The Convenient Positions on Death Penalty

Source: newindianexpress.com

Source: newindianexpress.com

The recent execution of convicted Indian criminal or terrorist Yakub Memon for involvement in Mumbai bombings in 1993 has ignited a bit of a debate in India about the death penalty. It is healthy to see that at least people are debating this issue in the mainstream, which itself is reflective of how democracy is at a much healthier state in India, as compared to a society such as Pakistan. However, what is alarming is that apparently most of the Indians are as keen on hangings as Pakistanis and Iranians.

But even more troubling than the vicious righteous mobs thirsting for blood as justice is the convenient positions some politicians are taking about death penalty when it suits their agenda.  Of course, it’s not Shahshi Tharoor that I am talking about, whose views on the issue I absolutely endorse and support. The very opposition to his comments is reflective of how far they need to go in terms of fighting social conservatism in India, which has worsened ever since the BJP took power.

What I am really talking about Muslim religious conservatives and Islamist leaders complaining about the death penalty. While this could apply equally to Hindu right wing social conservatives, such inconsistency is more evident among their Muslim counterparts, especially because they otherwise support the most barbaric of punishments for insignificant offenses such as adultery.

The AIMIM chief Asaduddin Owaisi refreshingly criticized the execution of Yakub Memon, saying that capital punishment is not the answer to terrorism. It sounds pretty nice until he brings up the Babri Mosque incident and talks about how there were no hangings for the “original sin.” He probably makes a valid remark about any lack of convictions for the Mumbai riots, but it is not because he actually opposed the death penalty as a matter of principle. He was just upset because he just didn’t want Memon hanged, one of his own tribe. Obviously his stance saw retaliation by your typical idiotic BJP nationalists, the rival tribe, and one of the ministers asked the critics of death penalty to “go to Pakistan.”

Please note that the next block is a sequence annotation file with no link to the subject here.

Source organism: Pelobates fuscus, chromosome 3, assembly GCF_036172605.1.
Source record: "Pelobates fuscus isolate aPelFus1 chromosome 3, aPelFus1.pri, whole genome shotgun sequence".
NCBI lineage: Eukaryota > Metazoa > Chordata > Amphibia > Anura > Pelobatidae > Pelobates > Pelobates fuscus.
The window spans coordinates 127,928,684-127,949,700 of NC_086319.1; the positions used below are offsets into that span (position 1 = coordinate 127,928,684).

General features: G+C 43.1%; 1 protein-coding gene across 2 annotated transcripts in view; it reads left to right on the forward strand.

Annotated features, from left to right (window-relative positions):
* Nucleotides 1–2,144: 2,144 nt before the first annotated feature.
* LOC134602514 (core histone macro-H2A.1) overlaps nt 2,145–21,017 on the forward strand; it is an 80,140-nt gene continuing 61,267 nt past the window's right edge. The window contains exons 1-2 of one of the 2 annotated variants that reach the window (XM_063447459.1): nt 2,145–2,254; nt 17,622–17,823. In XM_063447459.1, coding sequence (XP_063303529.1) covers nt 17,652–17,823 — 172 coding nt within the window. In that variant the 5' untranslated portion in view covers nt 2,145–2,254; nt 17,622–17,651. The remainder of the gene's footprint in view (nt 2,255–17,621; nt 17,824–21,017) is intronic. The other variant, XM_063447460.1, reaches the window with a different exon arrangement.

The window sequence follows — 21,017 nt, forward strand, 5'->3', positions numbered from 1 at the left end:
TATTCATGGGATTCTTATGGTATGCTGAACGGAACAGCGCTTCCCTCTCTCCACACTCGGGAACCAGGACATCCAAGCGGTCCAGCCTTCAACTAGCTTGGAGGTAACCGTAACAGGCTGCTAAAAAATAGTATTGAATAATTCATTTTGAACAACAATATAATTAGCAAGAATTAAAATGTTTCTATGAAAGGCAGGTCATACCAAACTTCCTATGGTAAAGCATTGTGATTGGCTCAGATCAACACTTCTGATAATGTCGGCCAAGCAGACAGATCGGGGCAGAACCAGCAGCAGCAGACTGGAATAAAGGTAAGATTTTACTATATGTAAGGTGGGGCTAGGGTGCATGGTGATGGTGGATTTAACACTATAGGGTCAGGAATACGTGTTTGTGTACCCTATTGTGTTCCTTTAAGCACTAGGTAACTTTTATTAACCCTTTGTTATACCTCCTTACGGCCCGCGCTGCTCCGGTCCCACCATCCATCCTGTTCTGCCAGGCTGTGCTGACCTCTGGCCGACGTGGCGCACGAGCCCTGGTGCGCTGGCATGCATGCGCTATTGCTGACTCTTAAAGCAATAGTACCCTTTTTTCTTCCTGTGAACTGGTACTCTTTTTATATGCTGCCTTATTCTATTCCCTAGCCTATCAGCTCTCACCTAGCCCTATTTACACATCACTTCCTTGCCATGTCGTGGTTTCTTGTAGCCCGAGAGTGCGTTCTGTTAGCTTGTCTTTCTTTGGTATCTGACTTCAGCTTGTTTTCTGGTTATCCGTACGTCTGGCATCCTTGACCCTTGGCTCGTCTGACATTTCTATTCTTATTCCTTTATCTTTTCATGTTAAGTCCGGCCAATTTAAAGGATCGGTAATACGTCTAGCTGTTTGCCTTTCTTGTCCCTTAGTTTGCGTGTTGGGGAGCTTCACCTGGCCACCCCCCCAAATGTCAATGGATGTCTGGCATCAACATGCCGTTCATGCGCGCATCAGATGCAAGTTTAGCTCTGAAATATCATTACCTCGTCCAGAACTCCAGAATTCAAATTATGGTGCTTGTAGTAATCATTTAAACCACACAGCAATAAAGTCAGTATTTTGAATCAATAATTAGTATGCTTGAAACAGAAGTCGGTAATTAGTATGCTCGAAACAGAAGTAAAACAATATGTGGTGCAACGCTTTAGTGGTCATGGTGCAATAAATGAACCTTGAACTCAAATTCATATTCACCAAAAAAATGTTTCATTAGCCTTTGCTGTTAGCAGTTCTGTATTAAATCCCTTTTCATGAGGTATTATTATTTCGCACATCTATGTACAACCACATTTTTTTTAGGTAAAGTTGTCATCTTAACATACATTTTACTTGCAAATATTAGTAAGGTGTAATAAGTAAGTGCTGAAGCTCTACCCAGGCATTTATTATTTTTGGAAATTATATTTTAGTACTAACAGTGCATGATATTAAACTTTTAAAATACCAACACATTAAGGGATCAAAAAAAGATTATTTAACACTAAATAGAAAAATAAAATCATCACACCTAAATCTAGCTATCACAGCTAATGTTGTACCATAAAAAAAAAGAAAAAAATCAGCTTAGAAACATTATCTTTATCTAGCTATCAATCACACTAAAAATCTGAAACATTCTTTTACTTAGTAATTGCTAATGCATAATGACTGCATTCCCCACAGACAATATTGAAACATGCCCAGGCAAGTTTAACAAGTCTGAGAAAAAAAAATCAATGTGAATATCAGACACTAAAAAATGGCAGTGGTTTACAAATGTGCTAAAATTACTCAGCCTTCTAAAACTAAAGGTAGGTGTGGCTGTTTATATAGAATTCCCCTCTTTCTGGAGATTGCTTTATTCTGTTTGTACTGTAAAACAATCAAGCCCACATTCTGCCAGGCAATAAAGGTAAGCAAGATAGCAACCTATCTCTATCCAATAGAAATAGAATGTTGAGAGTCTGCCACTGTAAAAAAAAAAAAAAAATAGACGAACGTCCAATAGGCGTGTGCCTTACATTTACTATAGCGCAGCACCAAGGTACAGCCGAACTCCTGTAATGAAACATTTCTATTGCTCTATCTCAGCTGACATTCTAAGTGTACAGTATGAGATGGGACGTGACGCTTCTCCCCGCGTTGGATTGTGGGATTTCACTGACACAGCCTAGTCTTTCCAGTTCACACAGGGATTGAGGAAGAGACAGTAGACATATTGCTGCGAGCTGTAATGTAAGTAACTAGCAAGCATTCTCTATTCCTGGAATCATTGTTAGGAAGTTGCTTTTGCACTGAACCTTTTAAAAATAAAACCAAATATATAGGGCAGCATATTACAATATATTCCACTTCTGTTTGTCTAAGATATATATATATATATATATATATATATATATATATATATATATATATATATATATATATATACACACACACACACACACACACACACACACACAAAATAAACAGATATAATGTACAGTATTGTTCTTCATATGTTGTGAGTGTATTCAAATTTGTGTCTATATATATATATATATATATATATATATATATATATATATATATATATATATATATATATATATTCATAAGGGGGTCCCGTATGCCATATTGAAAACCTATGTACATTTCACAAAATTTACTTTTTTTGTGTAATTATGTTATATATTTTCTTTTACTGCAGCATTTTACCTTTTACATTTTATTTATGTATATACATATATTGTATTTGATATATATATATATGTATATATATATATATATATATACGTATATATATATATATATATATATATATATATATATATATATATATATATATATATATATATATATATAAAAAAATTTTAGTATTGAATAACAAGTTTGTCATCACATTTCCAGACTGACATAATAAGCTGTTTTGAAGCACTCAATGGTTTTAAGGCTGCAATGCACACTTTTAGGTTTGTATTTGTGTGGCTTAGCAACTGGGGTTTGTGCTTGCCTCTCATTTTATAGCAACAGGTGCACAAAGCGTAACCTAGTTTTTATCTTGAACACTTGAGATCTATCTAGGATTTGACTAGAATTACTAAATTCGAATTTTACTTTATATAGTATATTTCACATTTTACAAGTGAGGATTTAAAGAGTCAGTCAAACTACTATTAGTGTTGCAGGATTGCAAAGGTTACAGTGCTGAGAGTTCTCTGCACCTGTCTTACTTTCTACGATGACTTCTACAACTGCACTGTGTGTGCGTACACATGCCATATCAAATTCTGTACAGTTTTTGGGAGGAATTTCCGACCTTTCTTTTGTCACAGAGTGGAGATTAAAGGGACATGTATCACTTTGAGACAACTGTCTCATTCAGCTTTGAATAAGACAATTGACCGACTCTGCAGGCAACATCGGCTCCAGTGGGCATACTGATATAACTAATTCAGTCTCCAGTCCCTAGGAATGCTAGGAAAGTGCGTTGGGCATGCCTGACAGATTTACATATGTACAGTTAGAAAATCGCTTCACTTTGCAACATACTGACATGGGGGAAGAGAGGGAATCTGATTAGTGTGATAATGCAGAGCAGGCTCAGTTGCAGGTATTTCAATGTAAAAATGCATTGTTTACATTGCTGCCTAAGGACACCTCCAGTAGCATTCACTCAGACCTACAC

This has not happened for the first time. If you recall, Bangladesh has sentenced quite a few Jamaat-e-Islami leaders to death for treason. And then the Egyptians sentenced many Muslim Brotherhood members to death, including the deposed Prime Minister Mohammed Morsi. Considering the connection between the parties, the Jamaat-e-Islami in Pakistan passionately protested against the harsh and cruel death sentences.

Now I totally support the right of the Jamaat-e-Islami to protest, of course as long as they behave themselves, and I agree with them on the issue, but it is interesting how they would themselves call for similar penalties, or worse Shariah sanctioned punishment, for similar and other offenses. All the Muslim Brotherhood members in Egypt and Bangladesh were tried and sentenced for anti-state activities and treason, which can be argued not to be crimes, but sadly they are considered to be. These entities themselves would support death for rebellion against religion, and would support putting apostates and blasphemers to death.

This is why supporting the abolition of capital punishment is so important.

Now secular liberals and libertarians who oppose authoritarianism and capital punishment would oppose the rulings made in Egypt and Bangladesh consistent with their ideology. They would agree with Jamaat-e-Islami on these issues, but not necessarily for the same reasons. The only converging reason could be that the charge is not worthy of such a penalty in the first place.

But the important point here is that Islamists and social conservative Muslims need to examine their political positions pertaining to the death penalty. Because their convenient positions on the issue would qualify for something they despise and often accuse their opponents of. Hypocrisy. Now, while pretty much every political entity is guilty of cherry picking and double standards in one way or another, minimizing such positions is good for their own public image. They need to embrace comprehensive rejection of death penalty.

One of the most fundamental things to understand about opposing capital punishment on the basis of morality is that you don’t want the state to commit the crime it is convicting someone for, in addition to the idea why the state should not be resorting to such extreme measures in the first place. You don’t have to turn criminals and murderers to punish them. Digging further into the debate, liberals present the argument that there is no evidence to suggest that death penalty serves as an effective deterrent to crime.

Perhaps the only solid and worthwhile, though inhuman and heartless, argument that I have heard from conservatives against the death penalty is why they should be paying to keep the convicts alive. Though then someone can argue why keep prisoners alive at all. Why not burn everyone at stake at even the most minor of offenses, just because we should not bear the burden of convicted citizens. Alright don’t burn at stake, just shoot them, or the lethal injection would do.